The Life and Mysterious Death of Karen Silkwood
If it weren't for the circumstances in which she'd died, if she'd not accumulated her cluster of documents, if she hadn't been on her way to communicate them to areporter for The New York Times, perhaps Karen's car accident would have been viewed differently. Perhaps the explanation that the Oklahoma Highway Patrol and the coroner had put forward would have been generally accepted. But because Karen Silkwood was no ordinary person, her accident was no ordinary accident. Because she had a reputation for being fiery, because she was known to smoke pot, because she had been on Quaaludes to calm her nerves, because she had the drug in her system and pills in her stomach, because two joints were found in her purse, because she had been branded a "loose" woman by detractors, it was easy for the police to sum it up: Silkwood died because she fell asleep drugged at the wheel.
To her compatriots in the union and her other friends, the accident didn't make sense. She had veered from the far right of the road to the far left; tire tracks could be seen in the road and the grass. As an autocross racer, her Honda, though not fancy, was tricked out for racing. She was a better-than-capable driver. Several other details were troubling. She had last been seen at the Hub Cafe, where there had been a union meeting. There, it was noted by Wanda Jean Jung, Silkwood had had iced tea and had not seemed sluggish or tired. "Karen had all this stuff she was going to take to Oklahoma City," Jung said in the Biography channel documentary. "She had all of it and she had a big manila folder. It was just about that thick —two inches."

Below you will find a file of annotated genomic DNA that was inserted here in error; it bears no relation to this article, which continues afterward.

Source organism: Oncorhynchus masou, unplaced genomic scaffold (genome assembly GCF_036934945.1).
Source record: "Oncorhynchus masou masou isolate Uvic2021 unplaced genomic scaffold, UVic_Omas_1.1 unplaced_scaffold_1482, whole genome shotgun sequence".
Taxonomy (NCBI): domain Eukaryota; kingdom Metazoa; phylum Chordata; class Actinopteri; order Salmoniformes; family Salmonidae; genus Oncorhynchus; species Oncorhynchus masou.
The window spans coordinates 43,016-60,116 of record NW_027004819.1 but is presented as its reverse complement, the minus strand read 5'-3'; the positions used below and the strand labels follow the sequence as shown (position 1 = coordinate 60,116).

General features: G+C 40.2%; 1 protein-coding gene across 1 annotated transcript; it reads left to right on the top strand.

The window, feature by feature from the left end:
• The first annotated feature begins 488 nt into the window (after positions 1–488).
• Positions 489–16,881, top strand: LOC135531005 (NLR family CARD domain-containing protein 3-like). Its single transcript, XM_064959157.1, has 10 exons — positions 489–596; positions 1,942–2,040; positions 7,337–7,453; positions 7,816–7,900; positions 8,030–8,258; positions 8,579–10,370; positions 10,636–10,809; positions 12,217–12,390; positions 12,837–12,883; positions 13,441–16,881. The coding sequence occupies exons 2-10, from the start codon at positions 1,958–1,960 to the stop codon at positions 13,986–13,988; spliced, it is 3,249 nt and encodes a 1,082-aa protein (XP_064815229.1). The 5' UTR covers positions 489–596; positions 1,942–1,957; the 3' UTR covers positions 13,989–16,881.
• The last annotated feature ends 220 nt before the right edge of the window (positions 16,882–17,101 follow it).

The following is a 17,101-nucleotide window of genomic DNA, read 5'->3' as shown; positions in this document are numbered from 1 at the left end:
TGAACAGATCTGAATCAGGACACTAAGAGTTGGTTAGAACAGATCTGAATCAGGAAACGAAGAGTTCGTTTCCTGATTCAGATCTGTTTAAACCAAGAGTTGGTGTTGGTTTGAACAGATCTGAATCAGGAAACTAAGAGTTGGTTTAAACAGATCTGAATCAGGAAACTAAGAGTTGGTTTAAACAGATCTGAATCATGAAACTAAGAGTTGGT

And there were other discrepancies. As noted in a press conference with Oklahoma Highway Patrol, a drunken or semiconscious person's body upon impact is often less damaged in an accident than that of a person who is awake and bracing for the crash. Karen's injuries were inconsistent with a drunk or sleepy person getting hit. The details suggested that she may have been awake upon impact, which even the officer being questioned admitted was possible.